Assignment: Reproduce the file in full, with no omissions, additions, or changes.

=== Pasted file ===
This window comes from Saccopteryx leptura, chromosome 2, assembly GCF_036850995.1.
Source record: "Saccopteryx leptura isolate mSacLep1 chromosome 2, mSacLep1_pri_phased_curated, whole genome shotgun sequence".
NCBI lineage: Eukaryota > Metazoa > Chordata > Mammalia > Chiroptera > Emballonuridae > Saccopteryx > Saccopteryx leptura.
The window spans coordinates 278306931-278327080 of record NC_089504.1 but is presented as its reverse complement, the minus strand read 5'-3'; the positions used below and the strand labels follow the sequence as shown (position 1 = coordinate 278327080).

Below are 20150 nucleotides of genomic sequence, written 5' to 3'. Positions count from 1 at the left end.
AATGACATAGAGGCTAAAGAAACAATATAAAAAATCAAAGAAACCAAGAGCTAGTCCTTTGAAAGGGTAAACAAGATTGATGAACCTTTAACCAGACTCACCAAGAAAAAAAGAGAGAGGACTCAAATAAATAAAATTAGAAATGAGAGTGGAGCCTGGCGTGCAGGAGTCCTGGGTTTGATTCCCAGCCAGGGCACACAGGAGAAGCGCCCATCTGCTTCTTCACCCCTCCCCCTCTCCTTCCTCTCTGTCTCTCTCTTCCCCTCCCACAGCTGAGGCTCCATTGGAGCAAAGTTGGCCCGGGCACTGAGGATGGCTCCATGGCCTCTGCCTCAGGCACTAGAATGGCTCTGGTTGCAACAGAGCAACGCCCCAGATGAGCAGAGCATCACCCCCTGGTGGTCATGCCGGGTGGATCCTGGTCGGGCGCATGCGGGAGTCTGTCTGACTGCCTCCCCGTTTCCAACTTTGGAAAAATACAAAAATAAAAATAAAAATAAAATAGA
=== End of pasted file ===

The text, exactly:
This window comes from Saccopteryx leptura, chromosome 2, assembly GCF_036850995.1.
Source record: "Saccopteryx leptura isolate mSacLep1 chromosome 2, mSacLep1_pri_phased_curated, whole genome shotgun sequence".
NCBI lineage: Eukaryota > Metazoa > Chordata > Mammalia > Chiroptera > Emballonuridae > Saccopteryx > Saccopteryx leptura.
The window spans coordinates 278306931-278327080 of record NC_089504.1 but is presented as its reverse complement, the minus strand read 5'-3'; the positions used below and the strand labels follow the sequence as shown (position 1 = coordinate 278327080).

Below are 20150 nucleotides of genomic sequence, written 5' to 3'. Positions count from 1 at the left end.
AATGACATAGAGGCTAAAGAAACAATATAAAAAATCAAAGAAACCAAGAGCTAGTCCTTTGAAAGGGTAAACAAGATTGATGAACCTTTAACCAGACTCACCAAGAAAAAAAGAGAGAGGACTCAAATAAATAAAATTAGAAATGAGAGTGGAGCCTGGCGTGCAGGAGTCCTGGGTTTGATTCCCAGCCAGGGCACACAGGAGAAGCGCCCATCTGCTTCTTCACCCCTCCCCCTCTCCTTCCTCTCTGTCTCTCTCTTCCCCTCCCACAGCTGAGGCTCCATTGGAGCAAAGTTGGCCCGGGCACTGAGGATGGCTCCATGGCCTCTGCCTCAGGCACTAGAATGGCTCTGGTTGCAACAGAGCAACGCCCCAGATGAGCAGAGCATCACCCCCTGGTGGTCATGCCGGGTGGATCCTGGTCGGGCGCATGCGGGAGTCTGTCTGACTGCCTCCCCGTTTCCAACTTTGGAAAAATACAAAAATAAAAATAAAAATAAAATAGA